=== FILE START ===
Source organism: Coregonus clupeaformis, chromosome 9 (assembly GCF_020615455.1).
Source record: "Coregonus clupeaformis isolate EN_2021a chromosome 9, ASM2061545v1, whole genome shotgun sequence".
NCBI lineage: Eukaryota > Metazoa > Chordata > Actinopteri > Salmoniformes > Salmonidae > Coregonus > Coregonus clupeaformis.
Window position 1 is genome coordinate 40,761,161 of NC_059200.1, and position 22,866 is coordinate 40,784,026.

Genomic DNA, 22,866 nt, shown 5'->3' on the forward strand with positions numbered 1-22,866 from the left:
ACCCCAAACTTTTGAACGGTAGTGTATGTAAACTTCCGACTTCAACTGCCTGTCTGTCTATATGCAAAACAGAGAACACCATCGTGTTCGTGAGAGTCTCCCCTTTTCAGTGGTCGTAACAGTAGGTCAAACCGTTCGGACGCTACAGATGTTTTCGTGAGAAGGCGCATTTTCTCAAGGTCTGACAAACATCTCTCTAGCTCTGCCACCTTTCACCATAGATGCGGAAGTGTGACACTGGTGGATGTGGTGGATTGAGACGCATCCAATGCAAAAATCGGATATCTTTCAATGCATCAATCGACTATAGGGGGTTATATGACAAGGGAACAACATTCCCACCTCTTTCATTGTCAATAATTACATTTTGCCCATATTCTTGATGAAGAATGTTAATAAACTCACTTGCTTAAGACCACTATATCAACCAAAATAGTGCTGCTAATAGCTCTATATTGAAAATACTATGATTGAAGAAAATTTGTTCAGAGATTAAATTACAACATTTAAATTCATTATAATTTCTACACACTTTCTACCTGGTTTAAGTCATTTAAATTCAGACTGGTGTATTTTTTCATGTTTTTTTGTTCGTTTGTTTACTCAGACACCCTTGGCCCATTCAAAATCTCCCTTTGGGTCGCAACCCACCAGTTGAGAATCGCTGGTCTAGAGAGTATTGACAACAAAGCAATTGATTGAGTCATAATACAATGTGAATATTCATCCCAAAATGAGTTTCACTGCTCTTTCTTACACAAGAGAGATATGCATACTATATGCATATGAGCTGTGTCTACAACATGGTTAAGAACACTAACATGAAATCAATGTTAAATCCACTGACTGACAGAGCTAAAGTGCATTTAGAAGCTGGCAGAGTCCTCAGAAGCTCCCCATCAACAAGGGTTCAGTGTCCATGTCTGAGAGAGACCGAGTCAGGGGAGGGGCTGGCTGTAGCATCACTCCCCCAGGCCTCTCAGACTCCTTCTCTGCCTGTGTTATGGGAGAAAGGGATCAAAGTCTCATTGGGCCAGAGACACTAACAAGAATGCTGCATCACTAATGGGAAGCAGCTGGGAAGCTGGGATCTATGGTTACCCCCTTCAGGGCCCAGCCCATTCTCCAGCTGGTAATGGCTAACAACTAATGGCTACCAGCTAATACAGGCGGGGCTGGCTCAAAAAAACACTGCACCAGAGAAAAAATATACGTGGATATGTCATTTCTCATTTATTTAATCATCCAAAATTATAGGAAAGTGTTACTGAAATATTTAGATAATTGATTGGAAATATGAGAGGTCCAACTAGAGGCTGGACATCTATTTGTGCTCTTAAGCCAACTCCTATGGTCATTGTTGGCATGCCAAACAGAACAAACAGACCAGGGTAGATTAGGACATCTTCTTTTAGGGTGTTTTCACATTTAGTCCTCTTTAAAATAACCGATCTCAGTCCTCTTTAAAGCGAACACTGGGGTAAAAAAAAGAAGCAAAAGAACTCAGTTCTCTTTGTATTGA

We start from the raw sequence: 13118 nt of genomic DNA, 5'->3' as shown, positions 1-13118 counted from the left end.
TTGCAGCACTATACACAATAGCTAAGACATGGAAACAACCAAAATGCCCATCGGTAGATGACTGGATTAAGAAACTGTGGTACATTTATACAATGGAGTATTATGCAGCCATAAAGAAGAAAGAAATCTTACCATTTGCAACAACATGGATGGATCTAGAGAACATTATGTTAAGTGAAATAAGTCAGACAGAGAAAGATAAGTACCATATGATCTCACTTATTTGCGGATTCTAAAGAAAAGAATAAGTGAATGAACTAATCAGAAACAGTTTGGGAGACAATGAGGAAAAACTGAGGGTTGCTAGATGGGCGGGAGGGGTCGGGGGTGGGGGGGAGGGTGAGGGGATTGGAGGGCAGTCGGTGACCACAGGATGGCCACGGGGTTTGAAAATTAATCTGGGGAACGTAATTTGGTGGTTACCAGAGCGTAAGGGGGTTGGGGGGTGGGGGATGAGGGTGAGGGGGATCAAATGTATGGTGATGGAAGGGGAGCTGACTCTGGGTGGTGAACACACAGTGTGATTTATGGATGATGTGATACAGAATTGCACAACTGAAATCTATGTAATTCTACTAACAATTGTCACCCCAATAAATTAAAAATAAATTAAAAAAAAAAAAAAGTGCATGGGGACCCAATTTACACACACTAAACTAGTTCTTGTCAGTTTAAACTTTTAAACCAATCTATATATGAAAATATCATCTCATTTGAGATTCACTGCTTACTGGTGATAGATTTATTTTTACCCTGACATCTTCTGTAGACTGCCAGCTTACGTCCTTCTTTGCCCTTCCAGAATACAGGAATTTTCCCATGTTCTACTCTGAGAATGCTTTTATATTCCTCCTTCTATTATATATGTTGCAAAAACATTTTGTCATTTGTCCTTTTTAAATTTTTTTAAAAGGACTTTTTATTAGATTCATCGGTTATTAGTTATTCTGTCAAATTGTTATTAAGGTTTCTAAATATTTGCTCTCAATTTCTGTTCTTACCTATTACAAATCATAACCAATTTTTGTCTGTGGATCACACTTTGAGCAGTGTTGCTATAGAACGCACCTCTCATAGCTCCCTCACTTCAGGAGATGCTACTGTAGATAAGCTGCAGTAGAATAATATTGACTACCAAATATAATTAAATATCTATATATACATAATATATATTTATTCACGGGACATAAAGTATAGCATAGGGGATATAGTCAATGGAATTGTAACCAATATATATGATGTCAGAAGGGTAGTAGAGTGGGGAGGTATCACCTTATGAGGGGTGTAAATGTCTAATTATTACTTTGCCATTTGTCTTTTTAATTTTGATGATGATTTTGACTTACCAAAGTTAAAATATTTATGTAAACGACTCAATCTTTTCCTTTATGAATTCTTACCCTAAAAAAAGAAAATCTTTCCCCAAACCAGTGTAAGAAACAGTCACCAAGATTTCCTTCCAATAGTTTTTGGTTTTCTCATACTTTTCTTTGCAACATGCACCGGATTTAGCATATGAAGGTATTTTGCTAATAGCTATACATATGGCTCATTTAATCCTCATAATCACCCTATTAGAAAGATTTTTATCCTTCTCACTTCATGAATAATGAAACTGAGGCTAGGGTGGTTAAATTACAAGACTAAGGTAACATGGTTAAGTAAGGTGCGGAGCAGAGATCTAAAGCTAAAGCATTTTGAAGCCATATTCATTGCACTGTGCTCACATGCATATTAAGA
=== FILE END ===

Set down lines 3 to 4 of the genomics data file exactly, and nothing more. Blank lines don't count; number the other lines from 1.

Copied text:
NCBI lineage: Eukaryota > Metazoa > Chordata > Actinopteri > Salmoniformes > Salmonidae > Coregonus > Coregonus clupeaformis.
Window position 1 is genome coordinate 40,761,161 of NC_059200.1, and position 22,866 is coordinate 40,784,026.